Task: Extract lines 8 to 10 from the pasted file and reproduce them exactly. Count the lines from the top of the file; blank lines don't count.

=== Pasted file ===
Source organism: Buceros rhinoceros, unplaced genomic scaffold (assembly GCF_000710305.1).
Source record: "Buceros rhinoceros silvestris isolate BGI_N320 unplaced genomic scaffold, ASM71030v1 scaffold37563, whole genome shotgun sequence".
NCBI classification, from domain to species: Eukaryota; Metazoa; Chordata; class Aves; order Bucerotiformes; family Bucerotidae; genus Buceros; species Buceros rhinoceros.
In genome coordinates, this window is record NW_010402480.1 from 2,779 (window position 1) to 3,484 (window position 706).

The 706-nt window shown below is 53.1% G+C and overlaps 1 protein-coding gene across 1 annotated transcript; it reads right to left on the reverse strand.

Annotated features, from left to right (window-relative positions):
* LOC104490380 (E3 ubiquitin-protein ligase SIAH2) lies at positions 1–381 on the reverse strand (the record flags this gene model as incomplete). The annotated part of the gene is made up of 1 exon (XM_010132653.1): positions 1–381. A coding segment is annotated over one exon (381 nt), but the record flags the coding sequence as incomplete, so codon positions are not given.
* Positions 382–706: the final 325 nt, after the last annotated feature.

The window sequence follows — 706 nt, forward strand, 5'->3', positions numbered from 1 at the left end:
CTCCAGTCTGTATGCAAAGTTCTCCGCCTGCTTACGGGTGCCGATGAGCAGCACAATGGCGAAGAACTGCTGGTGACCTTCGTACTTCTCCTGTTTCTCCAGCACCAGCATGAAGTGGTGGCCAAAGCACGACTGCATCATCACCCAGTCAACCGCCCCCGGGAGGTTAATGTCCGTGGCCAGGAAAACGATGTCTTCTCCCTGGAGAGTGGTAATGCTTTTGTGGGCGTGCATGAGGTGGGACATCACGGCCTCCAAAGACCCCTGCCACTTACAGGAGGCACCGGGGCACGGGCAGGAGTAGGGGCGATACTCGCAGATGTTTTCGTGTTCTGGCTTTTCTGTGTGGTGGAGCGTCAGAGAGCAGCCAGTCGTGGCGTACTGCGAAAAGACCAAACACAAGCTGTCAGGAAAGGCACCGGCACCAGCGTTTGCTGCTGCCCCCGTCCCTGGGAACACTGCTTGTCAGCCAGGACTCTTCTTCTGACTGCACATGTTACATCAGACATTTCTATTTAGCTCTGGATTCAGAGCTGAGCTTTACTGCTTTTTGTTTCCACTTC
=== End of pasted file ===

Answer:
* Positions 382–706: the final 325 nt, after the last annotated feature.

The window sequence follows — 706 nt, forward strand, 5'->3', positions numbered from 1 at the left end:
CTCCAGTCTGTATGCAAAGTTCTCCGCCTGCTTACGGGTGCCGATGAGCAGCACAATGGCGAAGAACTGCTGGTGACCTTCGTACTTCTCCTGTTTCTCCAGCACCAGCATGAAGTGGTGGCCAAAGCACGACTGCATCATCACCCAGTCAACCGCCCCCGGGAGGTTAATGTCCGTGGCCAGGAAAACGATGTCTTCTCCCTGGAGAGTGGTAATGCTTTTGTGGGCGTGCATGAGGTGGGACATCACGGCCTCCAAAGACCCCTGCCACTTACAGGAGGCACCGGGGCACGGGCAGGAGTAGGGGCGATACTCGCAGATGTTTTCGTGTTCTGGCTTTTCTGTGTGGTGGAGCGTCAGAGAGCAGCCAGTCGTGGCGTACTGCGAAAAGACCAAACACAAGCTGTCAGGAAAGGCACCGGCACCAGCGTTTGCTGCTGCCCCCGTCCCTGGGAACACTGCTTGTCAGCCAGGACTCTTCTTCTGACTGCACATGTTACATCAGACATTTCTATTTAGCTCTGGATTCAGAGCTGAGCTTTACTGCTTTTTGTTTCCACTTC